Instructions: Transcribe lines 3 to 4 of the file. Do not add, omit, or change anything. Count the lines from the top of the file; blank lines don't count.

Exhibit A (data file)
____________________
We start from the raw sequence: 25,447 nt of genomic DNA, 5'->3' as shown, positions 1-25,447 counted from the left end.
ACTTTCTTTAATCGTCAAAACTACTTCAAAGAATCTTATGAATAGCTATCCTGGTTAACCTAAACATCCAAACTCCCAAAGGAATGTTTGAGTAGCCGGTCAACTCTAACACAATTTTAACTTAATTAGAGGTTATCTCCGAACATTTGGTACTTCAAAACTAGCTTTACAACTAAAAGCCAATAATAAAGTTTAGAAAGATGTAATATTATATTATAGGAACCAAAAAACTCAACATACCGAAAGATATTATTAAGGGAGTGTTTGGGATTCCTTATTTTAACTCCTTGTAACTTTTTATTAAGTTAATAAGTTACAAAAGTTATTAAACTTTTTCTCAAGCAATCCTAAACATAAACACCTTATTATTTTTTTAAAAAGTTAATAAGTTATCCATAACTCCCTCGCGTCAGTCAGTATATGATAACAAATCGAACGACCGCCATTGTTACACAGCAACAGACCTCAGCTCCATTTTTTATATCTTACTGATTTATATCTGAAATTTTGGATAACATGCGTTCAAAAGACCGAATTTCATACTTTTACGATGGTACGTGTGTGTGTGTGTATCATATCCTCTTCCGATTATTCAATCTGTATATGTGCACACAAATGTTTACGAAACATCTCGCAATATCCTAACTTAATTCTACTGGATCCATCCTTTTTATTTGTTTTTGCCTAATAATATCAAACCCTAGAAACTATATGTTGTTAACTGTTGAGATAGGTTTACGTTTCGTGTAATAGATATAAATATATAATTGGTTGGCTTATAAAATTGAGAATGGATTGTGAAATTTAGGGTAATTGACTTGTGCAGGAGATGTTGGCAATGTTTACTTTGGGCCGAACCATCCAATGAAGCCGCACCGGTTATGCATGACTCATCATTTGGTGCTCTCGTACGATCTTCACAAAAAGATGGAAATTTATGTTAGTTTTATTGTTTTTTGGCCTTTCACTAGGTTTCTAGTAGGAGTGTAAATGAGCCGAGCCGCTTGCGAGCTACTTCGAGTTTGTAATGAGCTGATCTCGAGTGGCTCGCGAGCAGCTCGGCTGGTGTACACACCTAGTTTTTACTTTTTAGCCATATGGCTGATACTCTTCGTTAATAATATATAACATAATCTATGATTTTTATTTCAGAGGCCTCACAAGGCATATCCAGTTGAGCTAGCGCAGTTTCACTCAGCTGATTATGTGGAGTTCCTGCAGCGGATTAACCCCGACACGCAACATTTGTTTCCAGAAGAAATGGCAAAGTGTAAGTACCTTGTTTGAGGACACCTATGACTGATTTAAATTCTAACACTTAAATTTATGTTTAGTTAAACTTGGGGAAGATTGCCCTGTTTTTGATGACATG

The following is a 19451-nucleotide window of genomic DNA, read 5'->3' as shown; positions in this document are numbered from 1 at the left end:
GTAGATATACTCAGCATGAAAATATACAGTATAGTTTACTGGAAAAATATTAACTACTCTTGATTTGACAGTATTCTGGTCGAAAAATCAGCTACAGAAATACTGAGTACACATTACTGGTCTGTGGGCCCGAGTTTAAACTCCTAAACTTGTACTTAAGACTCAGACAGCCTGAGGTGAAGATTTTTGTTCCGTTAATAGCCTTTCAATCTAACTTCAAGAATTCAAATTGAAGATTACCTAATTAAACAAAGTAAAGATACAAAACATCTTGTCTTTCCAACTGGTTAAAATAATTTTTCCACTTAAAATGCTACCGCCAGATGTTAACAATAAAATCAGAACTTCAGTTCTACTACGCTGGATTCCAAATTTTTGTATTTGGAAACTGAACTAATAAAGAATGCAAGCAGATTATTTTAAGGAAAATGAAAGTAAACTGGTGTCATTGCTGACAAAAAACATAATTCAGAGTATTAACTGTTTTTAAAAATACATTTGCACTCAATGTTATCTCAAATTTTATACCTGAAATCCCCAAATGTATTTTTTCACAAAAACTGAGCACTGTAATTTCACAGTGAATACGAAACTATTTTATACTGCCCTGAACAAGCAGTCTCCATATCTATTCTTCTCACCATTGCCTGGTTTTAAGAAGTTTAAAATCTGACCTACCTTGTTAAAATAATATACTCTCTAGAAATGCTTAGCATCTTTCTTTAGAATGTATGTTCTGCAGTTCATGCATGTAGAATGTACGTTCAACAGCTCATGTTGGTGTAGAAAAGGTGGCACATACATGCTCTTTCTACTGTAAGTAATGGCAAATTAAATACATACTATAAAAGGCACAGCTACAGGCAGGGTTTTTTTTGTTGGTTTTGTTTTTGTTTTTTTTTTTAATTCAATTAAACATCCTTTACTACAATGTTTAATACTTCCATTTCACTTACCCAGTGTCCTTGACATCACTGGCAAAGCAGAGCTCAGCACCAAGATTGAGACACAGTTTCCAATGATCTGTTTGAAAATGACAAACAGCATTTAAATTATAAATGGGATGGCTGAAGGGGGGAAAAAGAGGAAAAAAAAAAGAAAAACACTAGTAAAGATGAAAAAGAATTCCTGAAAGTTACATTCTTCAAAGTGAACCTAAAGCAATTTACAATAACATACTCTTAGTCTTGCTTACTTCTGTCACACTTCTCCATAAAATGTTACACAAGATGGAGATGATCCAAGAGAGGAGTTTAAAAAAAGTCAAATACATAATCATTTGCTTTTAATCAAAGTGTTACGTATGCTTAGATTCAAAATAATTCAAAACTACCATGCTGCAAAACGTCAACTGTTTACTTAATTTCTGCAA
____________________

The following is a 19451-nucleotide window of genomic DNA, read 5'->3' as shown; positions in this document are numbered from 1 at the left end:
GTAGATATACTCAGCATGAAAATATACAGTATAGTTTACTGGAAAAATATTAACTACTCTTGATTTGACAGTATTCTGGTCGAAAAATCAGCTACAGAAATACTGAGTACACATTACTGGTCTGTGGGCCCGAGTTTAAACTCCTAAACTTGTACTTAAGACTCAGACAGCCTGAGGTGAAGATTTTTGTTCCGTTAATAGCCTTTCAATCTAACTTCAAGAATTCAAATTGAAGATTACCTAATTAAACAAAGTAAAGATACAAAACATCTTGTCTTTCCAACTGGTTAAAATAATTTTTCCACTTAAAATGCTACCGCCAGATGTTAACAATAAAATCAGAACTTCAGTTCTACTACGCTGGATTCCAAATTTTTGTATTTGGAAACTGAACTAATAAAGAATGCAAGCAGATTATTTTAAGGAAAATGAAAGTAAACTGGTGTCATTGCTGACAAAAAACATAATTCAGAGTATTAACTGTTTTTAAAAATACATTTGCACTCAATGTTATCTCAAATTTTATACCTGAAATCCCCAAATGTATTTTTTCACAAAAACTGAGCACTGTAATTTCACAGTGAATACGAAACTATTTTATACTGCCCTGAACAAGCAGTCTCCATATCTATTCTTCTCACCATTGCCTGGTTTTAAGAAGTTTAAAATCTGACCTACCTTGTTAAAATAATATACTCTCTAGAAATGCTTAGCATCTTTCTTTAGAATGTATGTTCTGCAGTTCATGCATGTAGAATGTACGTTCAACAGCTCATGTTGGTGTAGAAAAGGTGGCACATACATGCTCTTTCTACTGTAAGTAATGGCAAATTAAATACATACTATAAAAGGCACAGCTACAGGCAGGGTTTTTTTTGTTGGTTTTGTTTTTGTTTTTTTTTTTAATTCAATTAAACATCCTTTACTACAATGTTTAATACTTCCATTTCACTTACCCAGTGTCCTTGACATCACTGGCAAAGCAGAGCTCAGCACCAAGATTGAGACACAGTTTCCAATGATCTGTTTGAAAATGACAAACAGCATTTAAATTATAAATGGGATGGCTGAAGGGGGGAAAAAGAGGAAAAAAAAAAGAAAAACACTAGTAAAGATGAAAAAGAATTCCTGAAAGTTACATTCTTCAAAGTGAACCTAAAGCAATTTACAATAACATACTCTTAGTCTTGCTTACTTCTGTCACACTTCTCCATAAAATGTTACACAAGATGGAGATGATCCAAGAGAGGAGTTTAAAAAAAGTCAAATACATAATCATTTGCTTTTAATCAAAGTGTTACGTATGCTTAGATTCAAAATAATTCAAAACTACCATGCTGCAAAACGTCAACTGTTTACTTAATTTCTGCAA